Last but definitely not least, the blockchain is still in its infant stage and it’s hard to predict the manner in which this technology will evolve. It spends a lot of time in the spotlight thanks to its low costs for most financial activities, but is yet to convince the broad audience. The blockchain is regarded as a serious threat to big banks, who are also exploring the technology in an attempt to find a solution to the problem before it becomes an emergency.
Non-bank global money transfers can also be divided into international payments specialists and consumer remittance providers. Roshan Polepalli (VP, Transfast) highlights the differences in his presentation, by focusing on the targeted audience. International payments specialists provide solutions to businesses and big companies dealing with foreign exchange. Their average payments exceed €10,000 and challenge big banks whose transfers lack transparency and provide the service at higher cost.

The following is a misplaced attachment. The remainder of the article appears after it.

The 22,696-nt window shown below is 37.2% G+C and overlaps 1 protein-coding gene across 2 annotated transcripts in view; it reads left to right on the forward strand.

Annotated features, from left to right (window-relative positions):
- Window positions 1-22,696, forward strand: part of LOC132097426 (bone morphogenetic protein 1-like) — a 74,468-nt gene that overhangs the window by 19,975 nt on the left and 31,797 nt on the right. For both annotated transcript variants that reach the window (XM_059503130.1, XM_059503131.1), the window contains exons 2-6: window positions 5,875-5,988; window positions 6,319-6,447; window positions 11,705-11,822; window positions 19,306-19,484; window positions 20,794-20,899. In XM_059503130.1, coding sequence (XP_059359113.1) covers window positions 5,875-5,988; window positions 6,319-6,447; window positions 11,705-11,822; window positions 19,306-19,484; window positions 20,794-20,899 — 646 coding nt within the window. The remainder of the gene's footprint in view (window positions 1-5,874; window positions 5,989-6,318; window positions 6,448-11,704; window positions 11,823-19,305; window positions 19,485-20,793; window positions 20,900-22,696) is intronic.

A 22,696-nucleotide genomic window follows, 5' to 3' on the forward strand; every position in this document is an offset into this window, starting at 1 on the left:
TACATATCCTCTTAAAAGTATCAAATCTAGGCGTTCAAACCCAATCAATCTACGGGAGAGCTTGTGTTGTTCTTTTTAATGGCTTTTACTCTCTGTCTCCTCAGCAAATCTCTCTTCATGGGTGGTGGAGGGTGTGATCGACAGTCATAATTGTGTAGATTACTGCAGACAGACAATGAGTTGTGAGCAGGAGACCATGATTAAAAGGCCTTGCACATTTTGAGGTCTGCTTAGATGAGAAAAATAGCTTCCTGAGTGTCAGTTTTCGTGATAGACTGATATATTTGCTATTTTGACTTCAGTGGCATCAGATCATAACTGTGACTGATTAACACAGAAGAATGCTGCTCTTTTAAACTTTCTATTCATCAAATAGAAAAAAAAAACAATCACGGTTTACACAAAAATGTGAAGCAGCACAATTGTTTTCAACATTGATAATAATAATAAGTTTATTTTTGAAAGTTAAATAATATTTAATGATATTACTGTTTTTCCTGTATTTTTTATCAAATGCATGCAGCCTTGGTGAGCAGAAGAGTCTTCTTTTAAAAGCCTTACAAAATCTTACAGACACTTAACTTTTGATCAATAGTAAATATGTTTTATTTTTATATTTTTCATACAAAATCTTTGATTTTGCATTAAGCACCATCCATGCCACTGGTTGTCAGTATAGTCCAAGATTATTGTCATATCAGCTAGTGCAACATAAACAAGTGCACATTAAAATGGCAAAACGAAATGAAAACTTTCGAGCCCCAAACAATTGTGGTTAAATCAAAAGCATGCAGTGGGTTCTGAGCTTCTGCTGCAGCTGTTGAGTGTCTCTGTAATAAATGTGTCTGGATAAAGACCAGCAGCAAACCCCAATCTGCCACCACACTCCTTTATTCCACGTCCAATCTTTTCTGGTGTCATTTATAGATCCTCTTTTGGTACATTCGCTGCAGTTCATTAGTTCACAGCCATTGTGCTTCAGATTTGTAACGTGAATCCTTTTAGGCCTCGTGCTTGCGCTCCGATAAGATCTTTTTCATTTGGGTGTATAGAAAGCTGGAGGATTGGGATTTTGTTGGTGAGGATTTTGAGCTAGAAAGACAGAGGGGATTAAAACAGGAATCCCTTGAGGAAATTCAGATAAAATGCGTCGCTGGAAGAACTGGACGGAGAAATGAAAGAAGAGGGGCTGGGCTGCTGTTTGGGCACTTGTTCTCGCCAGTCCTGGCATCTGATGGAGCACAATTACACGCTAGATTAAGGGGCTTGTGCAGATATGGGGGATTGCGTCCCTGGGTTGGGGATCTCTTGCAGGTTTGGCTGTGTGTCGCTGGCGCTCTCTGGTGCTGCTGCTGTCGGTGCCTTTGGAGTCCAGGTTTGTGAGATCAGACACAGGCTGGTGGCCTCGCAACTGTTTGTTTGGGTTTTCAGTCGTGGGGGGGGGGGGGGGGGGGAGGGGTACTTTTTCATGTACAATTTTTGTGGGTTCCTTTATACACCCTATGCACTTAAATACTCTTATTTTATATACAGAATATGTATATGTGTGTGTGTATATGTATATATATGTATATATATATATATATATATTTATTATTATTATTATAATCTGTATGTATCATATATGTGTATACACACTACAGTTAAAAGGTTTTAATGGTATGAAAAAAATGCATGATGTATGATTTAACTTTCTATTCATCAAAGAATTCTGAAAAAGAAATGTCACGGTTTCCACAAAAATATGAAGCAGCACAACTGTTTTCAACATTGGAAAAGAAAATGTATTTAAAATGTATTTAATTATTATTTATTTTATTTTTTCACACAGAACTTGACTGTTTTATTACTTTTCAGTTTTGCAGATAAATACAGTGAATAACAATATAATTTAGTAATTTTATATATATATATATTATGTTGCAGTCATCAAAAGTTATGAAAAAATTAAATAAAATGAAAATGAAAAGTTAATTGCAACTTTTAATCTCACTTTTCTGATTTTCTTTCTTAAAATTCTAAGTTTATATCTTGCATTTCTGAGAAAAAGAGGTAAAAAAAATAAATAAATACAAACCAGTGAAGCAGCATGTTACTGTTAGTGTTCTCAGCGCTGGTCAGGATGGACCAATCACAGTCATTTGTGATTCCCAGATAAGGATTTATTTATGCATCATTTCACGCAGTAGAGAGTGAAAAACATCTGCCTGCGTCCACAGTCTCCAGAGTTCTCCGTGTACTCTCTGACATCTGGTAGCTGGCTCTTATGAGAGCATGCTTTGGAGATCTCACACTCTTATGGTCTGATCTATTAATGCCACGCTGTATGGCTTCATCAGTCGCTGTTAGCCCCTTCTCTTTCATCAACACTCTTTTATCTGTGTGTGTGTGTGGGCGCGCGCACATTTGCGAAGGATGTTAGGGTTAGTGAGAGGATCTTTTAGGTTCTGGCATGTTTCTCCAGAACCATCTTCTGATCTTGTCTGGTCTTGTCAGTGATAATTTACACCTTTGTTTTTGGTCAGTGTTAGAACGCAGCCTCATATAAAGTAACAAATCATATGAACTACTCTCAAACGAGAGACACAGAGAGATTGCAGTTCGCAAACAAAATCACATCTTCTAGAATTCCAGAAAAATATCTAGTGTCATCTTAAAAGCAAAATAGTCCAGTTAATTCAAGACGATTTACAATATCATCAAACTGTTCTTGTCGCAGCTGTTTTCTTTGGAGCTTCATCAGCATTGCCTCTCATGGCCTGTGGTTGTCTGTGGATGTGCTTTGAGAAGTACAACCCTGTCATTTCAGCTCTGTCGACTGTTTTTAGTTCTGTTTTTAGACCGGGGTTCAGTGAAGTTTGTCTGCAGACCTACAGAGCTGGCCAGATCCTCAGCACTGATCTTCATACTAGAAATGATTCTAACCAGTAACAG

Meanwhile, Consumer Remittance Providers serve mostly workers who send money back home and the average remittance size revolves around $300. This is the segment dominated by MoneyGram, Western Union and Ria, but all of these companies have high operational costs that reflect on the money transfers. This is the niche that smaller players are taking by storm, while facing challenges of their own, such as compliance requirements and surging regulatory costs.
How big is the global remittance industry and what are the world’s biggest money transfer markets?
Modern transfer services are today offered by companies using different technologies to dominate a massive global industry. Nearly $600 billion was remitted worldwide in 2014 according to the World Bank, with the US sending most of the money, while India receiving the largest amounts. There are different categories of companies offering remittances, with the industry being dominated by MTOs and banks. Digital players try to disrupt this pattern and use the latest technologies to drive down the costs.